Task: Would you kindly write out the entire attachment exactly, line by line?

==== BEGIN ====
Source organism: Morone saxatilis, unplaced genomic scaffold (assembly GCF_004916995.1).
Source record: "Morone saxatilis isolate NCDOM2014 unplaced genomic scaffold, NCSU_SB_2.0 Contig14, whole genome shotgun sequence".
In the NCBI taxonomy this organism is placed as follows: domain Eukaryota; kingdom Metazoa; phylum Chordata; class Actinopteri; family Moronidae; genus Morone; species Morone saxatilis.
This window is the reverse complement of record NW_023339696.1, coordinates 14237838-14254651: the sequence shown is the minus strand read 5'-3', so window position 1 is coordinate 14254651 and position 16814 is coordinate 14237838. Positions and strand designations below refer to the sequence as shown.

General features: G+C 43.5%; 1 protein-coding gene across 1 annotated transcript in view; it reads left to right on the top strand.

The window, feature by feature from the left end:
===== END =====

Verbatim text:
Source organism: Morone saxatilis, unplaced genomic scaffold (assembly GCF_004916995.1).
Source record: "Morone saxatilis isolate NCDOM2014 unplaced genomic scaffold, NCSU_SB_2.0 Contig14, whole genome shotgun sequence".
In the NCBI taxonomy this organism is placed as follows: domain Eukaryota; kingdom Metazoa; phylum Chordata; class Actinopteri; family Moronidae; genus Morone; species Morone saxatilis.
This window is the reverse complement of record NW_023339696.1, coordinates 14237838-14254651: the sequence shown is the minus strand read 5'-3', so window position 1 is coordinate 14254651 and position 16814 is coordinate 14237838. Positions and strand designations below refer to the sequence as shown.

General features: G+C 43.5%; 1 protein-coding gene across 1 annotated transcript in view; it reads left to right on the top strand.

The window, feature by feature from the left end: